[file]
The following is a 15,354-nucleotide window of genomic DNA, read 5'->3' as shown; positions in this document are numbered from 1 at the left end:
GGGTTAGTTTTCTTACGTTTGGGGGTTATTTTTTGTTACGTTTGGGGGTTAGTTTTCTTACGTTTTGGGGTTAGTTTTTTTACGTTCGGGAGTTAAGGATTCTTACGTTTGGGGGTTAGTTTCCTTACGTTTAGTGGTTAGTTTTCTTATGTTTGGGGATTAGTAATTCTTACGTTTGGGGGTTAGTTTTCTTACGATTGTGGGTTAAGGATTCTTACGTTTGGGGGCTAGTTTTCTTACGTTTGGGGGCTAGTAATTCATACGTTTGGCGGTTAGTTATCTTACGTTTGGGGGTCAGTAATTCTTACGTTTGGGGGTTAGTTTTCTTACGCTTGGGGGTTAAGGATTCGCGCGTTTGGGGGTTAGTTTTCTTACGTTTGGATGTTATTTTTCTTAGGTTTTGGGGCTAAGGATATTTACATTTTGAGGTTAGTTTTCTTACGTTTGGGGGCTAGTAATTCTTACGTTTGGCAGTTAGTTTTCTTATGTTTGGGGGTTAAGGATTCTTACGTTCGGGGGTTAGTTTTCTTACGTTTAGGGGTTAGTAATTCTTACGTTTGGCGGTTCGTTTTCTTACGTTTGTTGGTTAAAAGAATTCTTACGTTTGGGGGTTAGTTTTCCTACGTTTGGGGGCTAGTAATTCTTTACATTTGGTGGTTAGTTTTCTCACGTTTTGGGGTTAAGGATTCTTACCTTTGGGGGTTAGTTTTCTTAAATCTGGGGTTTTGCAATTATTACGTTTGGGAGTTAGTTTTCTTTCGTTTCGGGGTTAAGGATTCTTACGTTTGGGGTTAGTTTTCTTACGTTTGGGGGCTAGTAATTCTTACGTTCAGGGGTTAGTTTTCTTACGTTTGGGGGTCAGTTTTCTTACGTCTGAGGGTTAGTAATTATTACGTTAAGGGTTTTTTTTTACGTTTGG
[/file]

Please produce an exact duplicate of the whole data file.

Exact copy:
The following is a 15,354-nucleotide window of genomic DNA, read 5'->3' as shown; positions in this document are numbered from 1 at the left end:
GGGTTAGTTTTCTTACGTTTGGGGGTTATTTTTTGTTACGTTTGGGGGTTAGTTTTCTTACGTTTTGGGGTTAGTTTTTTTACGTTCGGGAGTTAAGGATTCTTACGTTTGGGGGTTAGTTTCCTTACGTTTAGTGGTTAGTTTTCTTATGTTTGGGGATTAGTAATTCTTACGTTTGGGGGTTAGTTTTCTTACGATTGTGGGTTAAGGATTCTTACGTTTGGGGGCTAGTTTTCTTACGTTTGGGGGCTAGTAATTCATACGTTTGGCGGTTAGTTATCTTACGTTTGGGGGTCAGTAATTCTTACGTTTGGGGGTTAGTTTTCTTACGCTTGGGGGTTAAGGATTCGCGCGTTTGGGGGTTAGTTTTCTTACGTTTGGATGTTATTTTTCTTAGGTTTTGGGGCTAAGGATATTTACATTTTGAGGTTAGTTTTCTTACGTTTGGGGGCTAGTAATTCTTACGTTTGGCAGTTAGTTTTCTTATGTTTGGGGGTTAAGGATTCTTACGTTCGGGGGTTAGTTTTCTTACGTTTAGGGGTTAGTAATTCTTACGTTTGGCGGTTCGTTTTCTTACGTTTGTTGGTTAAAAGAATTCTTACGTTTGGGGGTTAGTTTTCCTACGTTTGGGGGCTAGTAATTCTTTACATTTGGTGGTTAGTTTTCTCACGTTTTGGGGTTAAGGATTCTTACCTTTGGGGGTTAGTTTTCTTAAATCTGGGGTTTTGCAATTATTACGTTTGGGAGTTAGTTTTCTTTCGTTTCGGGGTTAAGGATTCTTACGTTTGGGGTTAGTTTTCTTACGTTTGGGGGCTAGTAATTCTTACGTTCAGGGGTTAGTTTTCTTACGTTTGGGGGTCAGTTTTCTTACGTCTGAGGGTTAGTAATTATTACGTTAAGGGTTTTTTTTTACGTTTGG